For the majority of healthy women, childbirth progresses spontaneously without complications. There are things that you can do to encourage this. Understanding what can interfere with it is important. You should have this conversation with your Obstetrician in the last few weeks of pregnancy.
Factors influencing the progress of childbirth include the following:
The position of your baby is an important factor in the proper progress of labour. It is easier for babies to navigate in a position in which they are head down and they face your spine. This is called the anterior position. In the last few weeks of pregnancy avoid lying on your back. When resting or sleeping, lay on your side as far to your stomach as you comfortably can. This can encourage your baby to move into this position.
As contractions begin, choose positions of comfort. Use gravity to promote the downward movement of the baby. If you find it difficult to move during a contraction, relax as much as possible during the contraction, breathe slowly and deeply, and move when it is over.
If you are experiencing fear or a lack of support it can release hormones, such as adrenalin, which can slow labor contractions. When you are in labour, you need to let go and release control of labor to your body’s own rhythm. For this, you need to feel safe with your doctor and with those who are there to support you. It is important to discuss any concerns in advance with your doctor, so that you go into labour feeling safe, confident in your own ability and supported.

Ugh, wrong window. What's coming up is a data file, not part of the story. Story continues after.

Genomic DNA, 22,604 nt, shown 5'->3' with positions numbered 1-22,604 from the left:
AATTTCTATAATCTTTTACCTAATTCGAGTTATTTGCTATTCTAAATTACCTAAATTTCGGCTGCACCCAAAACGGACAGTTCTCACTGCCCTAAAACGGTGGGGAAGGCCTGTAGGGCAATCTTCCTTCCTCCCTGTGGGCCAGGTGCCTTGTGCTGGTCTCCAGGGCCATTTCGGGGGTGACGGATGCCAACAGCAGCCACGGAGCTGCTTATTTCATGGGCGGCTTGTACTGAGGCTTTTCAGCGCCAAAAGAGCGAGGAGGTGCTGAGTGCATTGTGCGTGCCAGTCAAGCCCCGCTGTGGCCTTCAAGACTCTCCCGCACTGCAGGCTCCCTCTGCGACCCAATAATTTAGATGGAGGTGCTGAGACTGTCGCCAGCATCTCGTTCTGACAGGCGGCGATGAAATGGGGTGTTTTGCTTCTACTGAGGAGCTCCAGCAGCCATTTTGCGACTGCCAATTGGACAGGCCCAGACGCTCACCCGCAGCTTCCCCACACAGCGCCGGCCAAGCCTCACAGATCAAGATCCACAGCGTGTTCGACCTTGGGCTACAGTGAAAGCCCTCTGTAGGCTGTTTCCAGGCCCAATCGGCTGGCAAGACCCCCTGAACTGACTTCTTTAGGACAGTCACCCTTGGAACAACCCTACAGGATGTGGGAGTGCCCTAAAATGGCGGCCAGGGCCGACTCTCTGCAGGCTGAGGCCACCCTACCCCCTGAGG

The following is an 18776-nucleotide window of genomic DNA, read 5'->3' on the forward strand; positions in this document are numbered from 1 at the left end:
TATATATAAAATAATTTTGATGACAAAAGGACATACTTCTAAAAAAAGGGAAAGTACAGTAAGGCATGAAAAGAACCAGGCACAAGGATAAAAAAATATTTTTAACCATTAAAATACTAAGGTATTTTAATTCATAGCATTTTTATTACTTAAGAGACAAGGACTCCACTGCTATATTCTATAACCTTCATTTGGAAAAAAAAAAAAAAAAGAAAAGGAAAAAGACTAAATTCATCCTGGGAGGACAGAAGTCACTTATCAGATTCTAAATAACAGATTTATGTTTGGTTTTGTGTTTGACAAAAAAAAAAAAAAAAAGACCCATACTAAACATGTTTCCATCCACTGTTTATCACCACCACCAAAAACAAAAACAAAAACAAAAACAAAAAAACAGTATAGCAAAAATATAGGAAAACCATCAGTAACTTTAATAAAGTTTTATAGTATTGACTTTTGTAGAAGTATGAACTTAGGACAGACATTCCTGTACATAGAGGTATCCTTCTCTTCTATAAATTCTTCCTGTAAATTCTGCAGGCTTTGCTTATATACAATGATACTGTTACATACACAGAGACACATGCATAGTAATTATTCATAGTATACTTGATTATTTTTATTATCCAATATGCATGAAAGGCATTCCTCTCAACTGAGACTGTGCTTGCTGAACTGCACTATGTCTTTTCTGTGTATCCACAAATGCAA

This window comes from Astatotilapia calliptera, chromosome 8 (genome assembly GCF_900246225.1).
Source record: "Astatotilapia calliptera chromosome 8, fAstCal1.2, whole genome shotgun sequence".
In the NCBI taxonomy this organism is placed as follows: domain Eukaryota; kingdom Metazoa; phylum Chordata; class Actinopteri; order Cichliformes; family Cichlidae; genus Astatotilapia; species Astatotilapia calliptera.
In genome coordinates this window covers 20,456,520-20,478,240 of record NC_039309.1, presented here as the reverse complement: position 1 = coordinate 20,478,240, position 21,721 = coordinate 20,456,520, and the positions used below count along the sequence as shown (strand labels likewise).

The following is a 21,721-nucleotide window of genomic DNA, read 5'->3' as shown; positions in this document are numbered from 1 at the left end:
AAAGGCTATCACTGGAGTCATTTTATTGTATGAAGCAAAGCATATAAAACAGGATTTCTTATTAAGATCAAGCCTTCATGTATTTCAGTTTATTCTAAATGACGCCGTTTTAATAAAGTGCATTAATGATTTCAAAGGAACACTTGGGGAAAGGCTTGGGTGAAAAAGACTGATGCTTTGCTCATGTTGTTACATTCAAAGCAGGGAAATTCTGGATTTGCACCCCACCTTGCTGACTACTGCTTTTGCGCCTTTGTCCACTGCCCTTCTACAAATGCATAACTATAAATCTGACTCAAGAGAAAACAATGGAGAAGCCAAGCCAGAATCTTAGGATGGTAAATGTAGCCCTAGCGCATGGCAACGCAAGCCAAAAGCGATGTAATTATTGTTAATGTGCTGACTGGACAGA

Research suggests that the presence of a partner or other supportive person can help have a smooth labour and delivery with less dependence on pain relief medication. Human touch with back rub or even acupressure can help promote contractions or ease the pain.
Environment can play a role in the progress of labour. Request for an environment in which you feel comfortable, such as softer lights and music that you enjoy and creates positive emotions.
Your doctor may suggest the use of a warm water tub to cope with labour. Water therapy has been shown to shorten labour if it is used while in active labour. Contractions may become weaker or less frequent with water therapy if it is used before you go into active labour, but if you have had early labour contractions for a long time, water therapy may help give it a break.
Pain Relief in Labour
You should make the decision to use medications or other interventions during labor carefully and ask questions about this during your antenatal checkups. You must be aware of the options, the benefits, potential risks and what will happen if you waited or did not use the medication.
There may be factors that are not in your control that can influence the progress of labour such as the size of your baby, a multiple pregnancy, the size of your pelvis or the fact that you may have had a previous Caeserian section. You should discuss this during your antenatal visits with your doctor.
It is important to go into labour with confidence, trusting your obstetrician to be there to give you the best experience.